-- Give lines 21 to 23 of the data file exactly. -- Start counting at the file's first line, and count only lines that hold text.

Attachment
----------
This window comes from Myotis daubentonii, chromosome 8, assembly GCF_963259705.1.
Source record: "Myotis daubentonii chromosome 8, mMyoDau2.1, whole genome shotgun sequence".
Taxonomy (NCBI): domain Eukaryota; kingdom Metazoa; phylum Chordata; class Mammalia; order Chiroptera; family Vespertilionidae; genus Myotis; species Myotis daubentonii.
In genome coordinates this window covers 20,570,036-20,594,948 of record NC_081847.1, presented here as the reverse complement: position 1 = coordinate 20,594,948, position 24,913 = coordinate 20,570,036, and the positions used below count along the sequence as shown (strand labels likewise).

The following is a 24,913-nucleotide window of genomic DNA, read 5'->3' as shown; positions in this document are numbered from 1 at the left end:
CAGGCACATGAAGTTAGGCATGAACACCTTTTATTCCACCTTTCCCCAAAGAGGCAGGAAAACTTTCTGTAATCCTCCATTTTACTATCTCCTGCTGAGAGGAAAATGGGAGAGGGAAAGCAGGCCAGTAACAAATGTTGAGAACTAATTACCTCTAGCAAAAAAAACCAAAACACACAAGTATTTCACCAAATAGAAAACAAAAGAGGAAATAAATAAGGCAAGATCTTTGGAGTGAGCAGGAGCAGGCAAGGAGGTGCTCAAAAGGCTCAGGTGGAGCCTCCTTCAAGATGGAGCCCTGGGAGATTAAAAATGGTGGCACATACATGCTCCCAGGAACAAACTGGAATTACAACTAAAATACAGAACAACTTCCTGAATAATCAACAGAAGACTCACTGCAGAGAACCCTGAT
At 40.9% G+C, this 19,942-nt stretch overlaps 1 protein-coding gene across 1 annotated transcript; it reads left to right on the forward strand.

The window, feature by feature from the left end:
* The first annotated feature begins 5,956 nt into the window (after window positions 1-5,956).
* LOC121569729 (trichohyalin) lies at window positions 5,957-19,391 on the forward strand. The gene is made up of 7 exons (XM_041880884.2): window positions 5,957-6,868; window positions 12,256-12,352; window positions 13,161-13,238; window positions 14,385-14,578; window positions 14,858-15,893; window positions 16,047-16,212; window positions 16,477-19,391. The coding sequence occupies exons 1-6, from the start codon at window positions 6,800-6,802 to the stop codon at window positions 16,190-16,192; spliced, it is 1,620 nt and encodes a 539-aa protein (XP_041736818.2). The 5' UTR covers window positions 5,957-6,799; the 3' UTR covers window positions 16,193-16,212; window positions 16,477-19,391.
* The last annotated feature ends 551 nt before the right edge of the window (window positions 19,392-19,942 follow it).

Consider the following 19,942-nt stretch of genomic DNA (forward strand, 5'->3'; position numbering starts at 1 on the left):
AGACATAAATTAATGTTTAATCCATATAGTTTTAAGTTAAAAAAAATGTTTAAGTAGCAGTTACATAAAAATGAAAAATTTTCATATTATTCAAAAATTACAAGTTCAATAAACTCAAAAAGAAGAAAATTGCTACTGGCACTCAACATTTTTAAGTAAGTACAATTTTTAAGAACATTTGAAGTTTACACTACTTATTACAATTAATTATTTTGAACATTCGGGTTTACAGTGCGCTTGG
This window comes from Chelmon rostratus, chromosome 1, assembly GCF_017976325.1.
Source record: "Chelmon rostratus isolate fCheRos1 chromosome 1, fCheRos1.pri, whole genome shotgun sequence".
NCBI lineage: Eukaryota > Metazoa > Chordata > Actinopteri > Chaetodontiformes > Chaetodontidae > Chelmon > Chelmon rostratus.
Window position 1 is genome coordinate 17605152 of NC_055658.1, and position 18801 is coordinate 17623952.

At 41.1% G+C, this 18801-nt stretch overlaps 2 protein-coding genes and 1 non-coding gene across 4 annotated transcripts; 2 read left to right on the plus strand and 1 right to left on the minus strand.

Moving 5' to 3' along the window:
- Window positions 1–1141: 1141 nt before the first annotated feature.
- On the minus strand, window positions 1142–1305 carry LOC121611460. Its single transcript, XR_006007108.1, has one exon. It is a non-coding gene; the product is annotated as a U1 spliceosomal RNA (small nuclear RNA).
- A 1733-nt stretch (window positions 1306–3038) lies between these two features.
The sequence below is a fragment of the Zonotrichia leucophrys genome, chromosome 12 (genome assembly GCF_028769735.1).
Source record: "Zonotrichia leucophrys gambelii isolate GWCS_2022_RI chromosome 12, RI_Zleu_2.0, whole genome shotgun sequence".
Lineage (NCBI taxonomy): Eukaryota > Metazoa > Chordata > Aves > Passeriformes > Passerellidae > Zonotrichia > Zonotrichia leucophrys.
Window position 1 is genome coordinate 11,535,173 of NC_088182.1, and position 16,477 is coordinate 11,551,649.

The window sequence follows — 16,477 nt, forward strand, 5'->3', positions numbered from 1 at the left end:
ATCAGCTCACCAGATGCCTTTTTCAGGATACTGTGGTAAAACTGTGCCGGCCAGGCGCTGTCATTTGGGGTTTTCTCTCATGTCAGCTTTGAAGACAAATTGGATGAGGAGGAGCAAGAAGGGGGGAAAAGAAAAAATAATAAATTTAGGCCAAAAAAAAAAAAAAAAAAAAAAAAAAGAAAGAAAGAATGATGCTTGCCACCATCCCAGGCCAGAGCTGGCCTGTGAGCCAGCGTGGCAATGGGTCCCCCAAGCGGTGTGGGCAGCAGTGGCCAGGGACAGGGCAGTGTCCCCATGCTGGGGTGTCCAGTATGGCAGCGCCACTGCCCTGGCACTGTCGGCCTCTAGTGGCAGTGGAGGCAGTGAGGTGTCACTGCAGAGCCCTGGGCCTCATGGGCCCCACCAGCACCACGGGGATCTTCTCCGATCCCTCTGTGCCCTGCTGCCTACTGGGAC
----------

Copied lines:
- On the minus strand, window positions 1142–1305 carry LOC121611460. Its single transcript, XR_006007108.1, has one exon. It is a non-coding gene; the product is annotated as a U1 spliceosomal RNA (small nuclear RNA).
- A 1733-nt stretch (window positions 1306–3038) lies between these two features.
The sequence below is a fragment of the Zonotrichia leucophrys genome, chromosome 12 (genome assembly GCF_028769735.1).